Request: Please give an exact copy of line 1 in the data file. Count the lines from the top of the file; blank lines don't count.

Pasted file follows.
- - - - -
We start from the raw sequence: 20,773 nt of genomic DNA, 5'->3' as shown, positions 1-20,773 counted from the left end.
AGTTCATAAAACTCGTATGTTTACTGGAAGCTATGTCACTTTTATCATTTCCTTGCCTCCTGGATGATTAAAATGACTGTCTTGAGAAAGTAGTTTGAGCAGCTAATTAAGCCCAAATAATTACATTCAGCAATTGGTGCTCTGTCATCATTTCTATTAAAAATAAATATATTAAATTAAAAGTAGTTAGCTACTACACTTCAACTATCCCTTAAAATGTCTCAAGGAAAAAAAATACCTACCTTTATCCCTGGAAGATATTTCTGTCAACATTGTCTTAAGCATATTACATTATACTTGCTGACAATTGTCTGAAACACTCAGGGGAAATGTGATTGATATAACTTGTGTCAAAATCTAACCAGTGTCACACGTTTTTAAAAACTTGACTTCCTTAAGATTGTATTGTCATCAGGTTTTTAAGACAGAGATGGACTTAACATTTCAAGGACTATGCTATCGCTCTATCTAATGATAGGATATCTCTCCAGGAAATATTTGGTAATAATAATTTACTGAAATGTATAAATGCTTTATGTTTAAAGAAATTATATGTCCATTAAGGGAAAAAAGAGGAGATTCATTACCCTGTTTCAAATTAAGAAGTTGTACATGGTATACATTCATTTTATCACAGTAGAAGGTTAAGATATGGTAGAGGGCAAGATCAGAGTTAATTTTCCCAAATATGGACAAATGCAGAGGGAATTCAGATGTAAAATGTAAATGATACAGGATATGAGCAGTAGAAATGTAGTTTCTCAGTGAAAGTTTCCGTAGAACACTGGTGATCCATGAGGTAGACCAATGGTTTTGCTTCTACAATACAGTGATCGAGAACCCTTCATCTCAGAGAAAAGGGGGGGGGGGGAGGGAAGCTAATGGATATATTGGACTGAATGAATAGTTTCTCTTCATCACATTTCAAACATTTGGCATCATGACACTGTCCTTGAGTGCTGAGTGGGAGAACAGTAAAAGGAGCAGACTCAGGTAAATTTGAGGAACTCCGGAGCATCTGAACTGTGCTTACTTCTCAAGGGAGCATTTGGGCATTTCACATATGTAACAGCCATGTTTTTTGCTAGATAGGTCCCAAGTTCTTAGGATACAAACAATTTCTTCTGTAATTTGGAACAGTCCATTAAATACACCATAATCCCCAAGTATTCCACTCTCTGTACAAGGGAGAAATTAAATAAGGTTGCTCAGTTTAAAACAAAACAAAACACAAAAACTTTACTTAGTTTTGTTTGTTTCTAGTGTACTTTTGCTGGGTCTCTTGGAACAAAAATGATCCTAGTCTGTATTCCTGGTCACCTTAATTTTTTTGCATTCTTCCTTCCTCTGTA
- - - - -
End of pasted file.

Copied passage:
We start from the raw sequence: 20,773 nt of genomic DNA, 5'->3' as shown, positions 1-20,773 counted from the left end.